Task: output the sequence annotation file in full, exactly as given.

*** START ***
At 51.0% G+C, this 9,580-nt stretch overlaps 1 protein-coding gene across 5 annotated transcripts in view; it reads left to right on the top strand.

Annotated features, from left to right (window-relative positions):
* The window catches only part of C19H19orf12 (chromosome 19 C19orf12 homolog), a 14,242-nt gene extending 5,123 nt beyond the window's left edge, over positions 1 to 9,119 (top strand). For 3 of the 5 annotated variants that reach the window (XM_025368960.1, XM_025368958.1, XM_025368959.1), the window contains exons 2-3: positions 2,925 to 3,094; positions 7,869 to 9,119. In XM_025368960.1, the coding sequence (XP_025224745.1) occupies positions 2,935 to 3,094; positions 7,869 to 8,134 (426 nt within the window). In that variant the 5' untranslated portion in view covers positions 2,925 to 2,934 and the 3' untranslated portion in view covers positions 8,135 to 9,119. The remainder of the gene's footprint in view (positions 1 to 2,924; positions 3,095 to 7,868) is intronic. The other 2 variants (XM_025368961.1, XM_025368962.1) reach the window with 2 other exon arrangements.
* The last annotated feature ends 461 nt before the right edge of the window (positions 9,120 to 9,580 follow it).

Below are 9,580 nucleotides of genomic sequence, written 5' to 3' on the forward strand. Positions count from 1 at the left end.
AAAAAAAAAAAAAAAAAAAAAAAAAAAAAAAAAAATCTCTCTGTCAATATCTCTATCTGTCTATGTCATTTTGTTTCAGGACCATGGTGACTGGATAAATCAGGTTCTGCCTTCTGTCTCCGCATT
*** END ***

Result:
At 51.0% G+C, this 9,580-nt stretch overlaps 1 protein-coding gene across 5 annotated transcripts in view; it reads left to right on the top strand.

Annotated features, from left to right (window-relative positions):
* The window catches only part of C19H19orf12 (chromosome 19 C19orf12 homolog), a 14,242-nt gene extending 5,123 nt beyond the window's left edge, over positions 1 to 9,119 (top strand). For 3 of the 5 annotated variants that reach the window (XM_025368960.1, XM_025368958.1, XM_025368959.1), the window contains exons 2-3: positions 2,925 to 3,094; positions 7,869 to 9,119. In XM_025368960.1, the coding sequence (XP_025224745.1) occupies positions 2,935 to 3,094; positions 7,869 to 8,134 (426 nt within the window). In that variant the 5' untranslated portion in view covers positions 2,925 to 2,934 and the 3' untranslated portion in view covers positions 8,135 to 9,119. The remainder of the gene's footprint in view (positions 1 to 2,924; positions 3,095 to 7,868) is intronic. The other 2 variants (XM_025368961.1, XM_025368962.1) reach the window with 2 other exon arrangements.
* The last annotated feature ends 461 nt before the right edge of the window (positions 9,120 to 9,580 follow it).

Below are 9,580 nucleotides of genomic sequence, written 5' to 3' on the forward strand. Positions count from 1 at the left end.
AAAAAAAAAAAAAAAAAAAAAAAAAAAAAAAAAAATCTCTCTGTCAATATCTCTATCTGTCTATGTCATTTTGTTTCAGGACCATGGTGACTGGATAAATCAGGTTCTGCCTTCTGTCTCCGCATT